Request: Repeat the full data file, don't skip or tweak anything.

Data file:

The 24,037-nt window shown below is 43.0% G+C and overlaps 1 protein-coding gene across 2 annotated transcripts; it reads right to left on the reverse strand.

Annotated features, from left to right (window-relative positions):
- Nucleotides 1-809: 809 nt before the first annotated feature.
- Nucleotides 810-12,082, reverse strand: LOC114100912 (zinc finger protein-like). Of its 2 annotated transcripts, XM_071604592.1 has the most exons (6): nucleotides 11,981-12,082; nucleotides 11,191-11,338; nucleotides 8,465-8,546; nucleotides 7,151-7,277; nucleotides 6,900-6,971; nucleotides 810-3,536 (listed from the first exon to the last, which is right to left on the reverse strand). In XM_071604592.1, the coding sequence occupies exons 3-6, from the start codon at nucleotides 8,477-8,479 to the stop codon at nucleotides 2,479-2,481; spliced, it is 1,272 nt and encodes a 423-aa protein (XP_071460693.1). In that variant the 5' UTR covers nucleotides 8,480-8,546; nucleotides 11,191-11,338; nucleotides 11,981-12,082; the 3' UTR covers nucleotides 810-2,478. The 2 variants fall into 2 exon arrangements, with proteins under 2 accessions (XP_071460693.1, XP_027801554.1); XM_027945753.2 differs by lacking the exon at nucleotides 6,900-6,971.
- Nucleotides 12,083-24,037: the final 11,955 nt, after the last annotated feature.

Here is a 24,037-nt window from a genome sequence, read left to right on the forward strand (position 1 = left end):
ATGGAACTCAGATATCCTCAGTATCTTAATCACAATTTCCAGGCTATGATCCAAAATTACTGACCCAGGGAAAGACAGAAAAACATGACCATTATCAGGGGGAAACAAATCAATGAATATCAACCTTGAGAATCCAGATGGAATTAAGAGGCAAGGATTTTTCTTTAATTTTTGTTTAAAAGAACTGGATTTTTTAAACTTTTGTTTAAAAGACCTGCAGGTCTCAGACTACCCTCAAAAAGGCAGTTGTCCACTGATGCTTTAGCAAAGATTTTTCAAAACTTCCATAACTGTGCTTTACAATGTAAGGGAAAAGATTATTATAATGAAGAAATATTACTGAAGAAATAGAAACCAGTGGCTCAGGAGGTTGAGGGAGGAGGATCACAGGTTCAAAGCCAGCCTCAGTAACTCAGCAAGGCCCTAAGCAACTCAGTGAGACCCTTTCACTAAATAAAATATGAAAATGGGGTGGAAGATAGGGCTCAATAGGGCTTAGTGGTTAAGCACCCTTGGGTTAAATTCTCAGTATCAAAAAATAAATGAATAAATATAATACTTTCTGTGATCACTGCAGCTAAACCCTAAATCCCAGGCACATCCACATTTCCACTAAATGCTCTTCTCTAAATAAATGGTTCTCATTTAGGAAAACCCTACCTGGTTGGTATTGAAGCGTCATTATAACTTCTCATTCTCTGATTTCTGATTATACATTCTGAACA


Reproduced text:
The 24,037-nt window shown below is 43.0% G+C and overlaps 1 protein-coding gene across 2 annotated transcripts; it reads right to left on the reverse strand.

Annotated features, from left to right (window-relative positions):
- Nucleotides 1-809: 809 nt before the first annotated feature.
- Nucleotides 810-12,082, reverse strand: LOC114100912 (zinc finger protein-like). Of its 2 annotated transcripts, XM_071604592.1 has the most exons (6): nucleotides 11,981-12,082; nucleotides 11,191-11,338; nucleotides 8,465-8,546; nucleotides 7,151-7,277; nucleotides 6,900-6,971; nucleotides 810-3,536 (listed from the first exon to the last, which is right to left on the reverse strand). In XM_071604592.1, the coding sequence occupies exons 3-6, from the start codon at nucleotides 8,477-8,479 to the stop codon at nucleotides 2,479-2,481; spliced, it is 1,272 nt and encodes a 423-aa protein (XP_071460693.1). In that variant the 5' UTR covers nucleotides 8,480-8,546; nucleotides 11,191-11,338; nucleotides 11,981-12,082; the 3' UTR covers nucleotides 810-2,478. The 2 variants fall into 2 exon arrangements, with proteins under 2 accessions (XP_071460693.1, XP_027801554.1); XM_027945753.2 differs by lacking the exon at nucleotides 6,900-6,971.
- Nucleotides 12,083-24,037: the final 11,955 nt, after the last annotated feature.

Here is a 24,037-nt window from a genome sequence, read left to right on the forward strand (position 1 = left end):
ATGGAACTCAGATATCCTCAGTATCTTAATCACAATTTCCAGGCTATGATCCAAAATTACTGACCCAGGGAAAGACAGAAAAACATGACCATTATCAGGGGGAAACAAATCAATGAATATCAACCTTGAGAATCCAGATGGAATTAAGAGGCAAGGATTTTTCTTTAATTTTTGTTTAAAAGAACTGGATTTTTTAAACTTTTGTTTAAAAGACCTGCAGGTCTCAGACTACCCTCAAAAAGGCAGTTGTCCACTGATGCTTTAGCAAAGATTTTTCAAAACTTCCATAACTGTGCTTTACAATGTAAGGGAAAAGATTATTATAATGAAGAAATATTACTGAAGAAATAGAAACCAGTGGCTCAGGAGGTTGAGGGAGGAGGATCACAGGTTCAAAGCCAGCCTCAGTAACTCAGCAAGGCCCTAAGCAACTCAGTGAGACCCTTTCACTAAATAAAATATGAAAATGGGGTGGAAGATAGGGCTCAATAGGGCTTAGTGGTTAAGCACCCTTGGGTTAAATTCTCAGTATCAAAAAATAAATGAATAAATATAATACTTTCTGTGATCACTGCAGCTAAACCCTAAATCCCAGGCACATCCACATTTCCACTAAATGCTCTTCTCTAAATAAATGGTTCTCATTTAGGAAAACCCTACCTGGTTGGTATTGAAGCGTCATTATAACTTCTCATTCTCTGATTTCTGATTATACATTCTGAACA